Wandering the West
All summer the roads are jammed, the rooms are full and the restaurants are crowded anywhere in or near Yellowstone National Park. Now the days are shorter and colder, the weather unpredictable, and the restaurants and hotels are closing. Fewer people are there to tough out the changing conditions.
But now you’ll see things you just won’t see in Yellowstone’s summer prime. October is my favorite month in my favorite national park.
Yellowstone has two grand attractions. It holds half of the world’s geothermal features geysers. It also is home to the best variety of free-roaming charismatic mega-fauna to be seen anywhere outside of the Serengeti Plain.
That’s a wildlife biologist’s longwinded way to say really big, cool animals. And from marmots to coyotes, elk, bison, deer and the park’s two superstars the wolves and the grizzly bears they’re all out and more visible now than during the heat of the summer, when many of them bedded down all day and only came out at night.
I’ve lost count of the number of trips I’ve taken to Yellowstone, and while I won’t say if you’ve seen one geyser you’ve seen them all, I will say I’ve seen enough boiling water to last a lifetime. It’s wildlife I go to see.
You can see many of Yellowstone’s animals any time of year, but now they’re busy preparing for winter. They’re spending all their waking time foraging, to fatten up for Yellowstone’s brutally cold winters. If it’s wildlife you’re after, now’s the time. Consider my last October trip. In Lamar Valley I watched a wolf pack march up the valley, and heard the nervous barking of a nearby coyote pack who sensed a larger predator in their midst. At the top of Dunraven Pass a grizzly sow grazed a hundred yards off the side of the road. After it ambled off, I started down the road only to stop within a mile to watch a bull elk mingle with his harem of twenty or so cows. In Hayden Valley a bull moose swept his antlers through the Yellowstone River to tear up weeds to eat, while on the grasslands the buffalo herds looked like something out of a pioneer journal.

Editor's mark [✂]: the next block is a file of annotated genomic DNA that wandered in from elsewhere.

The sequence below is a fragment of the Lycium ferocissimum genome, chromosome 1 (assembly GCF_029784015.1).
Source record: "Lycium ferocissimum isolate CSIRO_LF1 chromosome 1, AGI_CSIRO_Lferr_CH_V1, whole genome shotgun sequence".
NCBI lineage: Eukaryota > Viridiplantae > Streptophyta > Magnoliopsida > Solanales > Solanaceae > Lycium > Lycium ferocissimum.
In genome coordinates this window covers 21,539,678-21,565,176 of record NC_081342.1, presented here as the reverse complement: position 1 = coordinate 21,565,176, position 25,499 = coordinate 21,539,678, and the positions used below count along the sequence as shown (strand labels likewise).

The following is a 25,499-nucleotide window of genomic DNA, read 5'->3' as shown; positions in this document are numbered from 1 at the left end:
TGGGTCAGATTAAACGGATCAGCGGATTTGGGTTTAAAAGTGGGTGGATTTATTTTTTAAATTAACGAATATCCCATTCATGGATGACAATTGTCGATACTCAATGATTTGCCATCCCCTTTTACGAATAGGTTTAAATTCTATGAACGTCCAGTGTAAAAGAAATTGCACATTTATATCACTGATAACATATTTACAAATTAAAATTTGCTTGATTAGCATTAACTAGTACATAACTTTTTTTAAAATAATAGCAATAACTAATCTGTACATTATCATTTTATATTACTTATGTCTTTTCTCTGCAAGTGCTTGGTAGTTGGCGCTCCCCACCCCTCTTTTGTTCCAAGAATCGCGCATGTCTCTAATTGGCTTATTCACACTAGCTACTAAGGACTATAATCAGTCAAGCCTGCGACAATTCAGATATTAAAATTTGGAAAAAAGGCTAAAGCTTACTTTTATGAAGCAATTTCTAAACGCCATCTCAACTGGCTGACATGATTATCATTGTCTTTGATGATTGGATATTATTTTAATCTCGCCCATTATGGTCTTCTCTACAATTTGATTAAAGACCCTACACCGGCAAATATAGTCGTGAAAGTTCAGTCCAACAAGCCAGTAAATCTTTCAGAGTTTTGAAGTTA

The next day a short hike to loop around Norris Geyser Basin (OK, so I do still like to see the geysers) turned into a long, close observation of two bull elk, each with its harem, bugling their lungs out to intimidate each other. I was startled to see the first one standing with about a dozen cows in widely spaced trees just ten feet off the trail leading down to the basin. The lodgepole on the other side of the trail were close together too close for a bull with its wide rack to penetrate. I ducked into the lodgepole prison to watch and listen. From just a few dozen yards away I saw and heard the bull bellow nearly nonstop for an hour while another bugled back from the other side of the basin.
Later in the day by Mary Bay on Yellowstone Lake I found three other grizzlies rooting in a meadow for food roots, perhaps, or maybe gophers. In all my trips to the park I’d only rarely caught a glimpse of a grizzly. This October trip yielded seven sightings, and more of black bears, which are smaller. (Black bears can be brown and are often mistaken for grizzlies. The griz have a flatter face and a distinctive hump between their shoulders.)
If you’re a photographer, autumn light just seems softer. The meadows, the cottonwoods and aspen are all golden. Warm golden tones against the green lodgepoles and, if you’re lucky, a dusting of fresh white snow up high produce some of the best photography in the park all year. Put one of the park’s animals somewhere in a scene like that and you’ve got a winner.
Snow can hit any time and, when it starts sticking, the roads close. Scheduled closings start October 14 when the Tower to Canyon road closes and the road over Beartooth Pass closes. All park roads close November 3, or sooner if the park gets blasted with an early snowfall.
An Indian summer day in a Yellowstone autumn is about as fine a day as you can spend anywhere.
Park City to South Entrance (via Jackson, Wyoming): 310 miles
Insider tip: Stop at the visitor’s centers, especially this time of year, to ask for current wildlife sightings. Rangers monitoring radio traffic can steer you to locations of recent wolf and bear sightings, something they’re not likely to do in summer when roads are already jammed.
Free-lance writer Larry Warren has been wandering the West covering news stories for television and magazines since he landed in Utah in the mid-1970s. In this column he writes about the favorite places he goes back to when he can.
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